work room layout - content.jpg

I would never locate a press next to a furnace or hot water heater. The temperature fluctuations would play havoc with the paper, and the explosive factor of having to clean the press with solvents next to a flame source (especially in a more closed-off space than previously existed) is very dangerous.

Paul

Any time you position the non-operator side of a Vandercook againt the wall it is a very bad idea. You will never have appropriate access to lubrication points (even a press as simple as an SP-15 has some) or gain any understanding of how the working mechanisms operate when things go wrong, or have working space for adjustments.
Put your work table against the wall and give the Vandercook the space it needs.

Parallel - Imp: I thought if I had 6”-12” behind the press that might be enough space….I took that from what John Henry said earlier.

Devil Tail Press: Please look at this 2nd layout. It puts the press in the “hallway”. It makes use of the hall as a room and keeps the press in a separate space from the furnace.

The only down side to this layout, is there is no longer a direct door from the hall to the workout room (thus the wife wont like that and it can’t be readily changed into a bedroom) and it also cuts the workout room up a bit. Lastly, it makes the work room smaller (smaller work bench, etc…).

I realize that I’m trying to put a lot into the basement…..but I do appreciate the suggestions.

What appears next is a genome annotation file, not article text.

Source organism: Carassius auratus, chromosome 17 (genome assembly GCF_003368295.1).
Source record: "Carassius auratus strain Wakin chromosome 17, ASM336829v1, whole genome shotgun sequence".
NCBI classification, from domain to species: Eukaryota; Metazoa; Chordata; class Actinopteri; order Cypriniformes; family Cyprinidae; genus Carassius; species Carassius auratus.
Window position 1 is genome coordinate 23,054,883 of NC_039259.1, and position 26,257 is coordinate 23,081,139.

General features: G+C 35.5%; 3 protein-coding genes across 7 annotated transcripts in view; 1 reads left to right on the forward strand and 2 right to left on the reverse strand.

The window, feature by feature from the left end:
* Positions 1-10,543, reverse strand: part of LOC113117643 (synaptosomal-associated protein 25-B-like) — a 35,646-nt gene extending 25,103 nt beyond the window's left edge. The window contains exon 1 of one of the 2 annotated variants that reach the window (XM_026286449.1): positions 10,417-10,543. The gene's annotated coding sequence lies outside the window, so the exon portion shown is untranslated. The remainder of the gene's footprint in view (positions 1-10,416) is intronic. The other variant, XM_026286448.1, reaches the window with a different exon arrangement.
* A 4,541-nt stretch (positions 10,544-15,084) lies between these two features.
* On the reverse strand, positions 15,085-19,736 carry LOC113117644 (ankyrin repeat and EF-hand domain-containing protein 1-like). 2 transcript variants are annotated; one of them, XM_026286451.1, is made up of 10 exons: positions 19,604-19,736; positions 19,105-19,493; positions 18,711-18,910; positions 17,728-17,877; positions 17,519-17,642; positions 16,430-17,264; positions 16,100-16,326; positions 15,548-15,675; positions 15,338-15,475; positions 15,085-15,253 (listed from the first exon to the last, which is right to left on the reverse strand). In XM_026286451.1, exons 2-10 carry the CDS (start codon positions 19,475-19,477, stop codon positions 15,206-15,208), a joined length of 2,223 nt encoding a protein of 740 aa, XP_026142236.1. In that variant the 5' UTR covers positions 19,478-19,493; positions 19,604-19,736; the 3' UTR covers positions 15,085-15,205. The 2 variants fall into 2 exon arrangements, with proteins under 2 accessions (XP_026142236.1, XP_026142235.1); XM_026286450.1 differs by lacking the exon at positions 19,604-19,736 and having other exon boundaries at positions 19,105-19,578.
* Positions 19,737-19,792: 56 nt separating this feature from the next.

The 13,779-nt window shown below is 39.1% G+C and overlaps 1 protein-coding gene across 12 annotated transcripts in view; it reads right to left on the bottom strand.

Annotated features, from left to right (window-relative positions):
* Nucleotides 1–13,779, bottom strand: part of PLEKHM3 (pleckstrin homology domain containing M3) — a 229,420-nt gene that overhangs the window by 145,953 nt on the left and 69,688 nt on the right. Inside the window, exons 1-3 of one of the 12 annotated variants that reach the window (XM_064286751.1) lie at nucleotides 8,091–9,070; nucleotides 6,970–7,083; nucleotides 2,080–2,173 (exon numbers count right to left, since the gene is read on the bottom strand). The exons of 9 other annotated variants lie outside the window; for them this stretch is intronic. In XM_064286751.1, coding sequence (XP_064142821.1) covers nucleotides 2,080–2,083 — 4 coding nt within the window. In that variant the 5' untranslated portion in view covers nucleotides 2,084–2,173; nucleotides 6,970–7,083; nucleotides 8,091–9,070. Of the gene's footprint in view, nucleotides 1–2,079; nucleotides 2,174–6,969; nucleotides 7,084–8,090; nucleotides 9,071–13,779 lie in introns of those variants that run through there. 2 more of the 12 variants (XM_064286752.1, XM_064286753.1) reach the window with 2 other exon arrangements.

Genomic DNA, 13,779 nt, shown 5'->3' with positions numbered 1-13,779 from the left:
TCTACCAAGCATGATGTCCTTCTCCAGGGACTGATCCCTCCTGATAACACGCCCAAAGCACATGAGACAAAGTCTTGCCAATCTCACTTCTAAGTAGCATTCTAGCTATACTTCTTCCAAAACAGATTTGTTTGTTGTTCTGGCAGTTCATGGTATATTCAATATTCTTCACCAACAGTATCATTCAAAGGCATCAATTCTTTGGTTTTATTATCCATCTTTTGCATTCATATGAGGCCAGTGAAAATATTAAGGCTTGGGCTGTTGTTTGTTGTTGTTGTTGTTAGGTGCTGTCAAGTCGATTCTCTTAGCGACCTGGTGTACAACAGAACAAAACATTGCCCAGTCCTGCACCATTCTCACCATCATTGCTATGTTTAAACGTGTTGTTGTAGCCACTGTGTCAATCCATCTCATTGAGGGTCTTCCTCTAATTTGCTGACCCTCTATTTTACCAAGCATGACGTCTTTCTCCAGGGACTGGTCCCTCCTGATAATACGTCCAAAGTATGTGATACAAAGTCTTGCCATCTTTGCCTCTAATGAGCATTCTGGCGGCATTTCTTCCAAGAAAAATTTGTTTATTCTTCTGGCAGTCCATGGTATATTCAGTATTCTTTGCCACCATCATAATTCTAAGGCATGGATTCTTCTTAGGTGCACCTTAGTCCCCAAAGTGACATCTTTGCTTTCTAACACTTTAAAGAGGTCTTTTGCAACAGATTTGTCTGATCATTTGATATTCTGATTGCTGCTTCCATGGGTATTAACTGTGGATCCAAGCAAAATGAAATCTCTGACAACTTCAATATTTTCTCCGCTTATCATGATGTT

image: work room layout2 - content.jpg

work room layout2 - content.jpg

12” might look sufficent until you actually try to squeeze in and do something. If you can’t walk behind a press. bend over. and have enough room to move your arms with a wrench, an oilcan or a rag, you really don’t have enough room to do anything. Otherwise you are limited to lubricating with a mirror and a long-neck oilcan and luck and hope and bending over until you pass out.

What if I took CarolinaPrinter’s idea (see above) and put the press on locking casters which don’t raise the level of the press, AND build a wall around the furnace room w/ a door? It would look like this. Then I could move the press to a comfortable spot in the room and work there.

image: work room layout3 - content.jpg

work room layout3 - content.jpg

I suggest you teach your wife to print with the Vandercook and then get a large order. Should be all the workout anyone needs!

puting wheels on the press makes it moveable, but not something that i would want to do routine. A SP-15 weighs 700-750 +/- lbs depending on whether it has power inking.

Once its on wheels, it will be some higher than if it sits on the floor. Depending on how tall you are, a few inches should not be a problem.

Because this is a basement, you should powered ventilation, not merely passive.

Finally, have you figured out how to get the press into the basement? Most of the Briarpress posts about basements have been about how to get a press out - and none have described the process as easy. Down will be just as hard.

I have one final option which might satisfy all the concerns mentioned…however I need to know the height dimensions of the press. Can anyone tell me the bed height from the ground and the height from the ground to the top of the feed board?

bed is 32.5” off the floor and the feed board is 41” off the floor.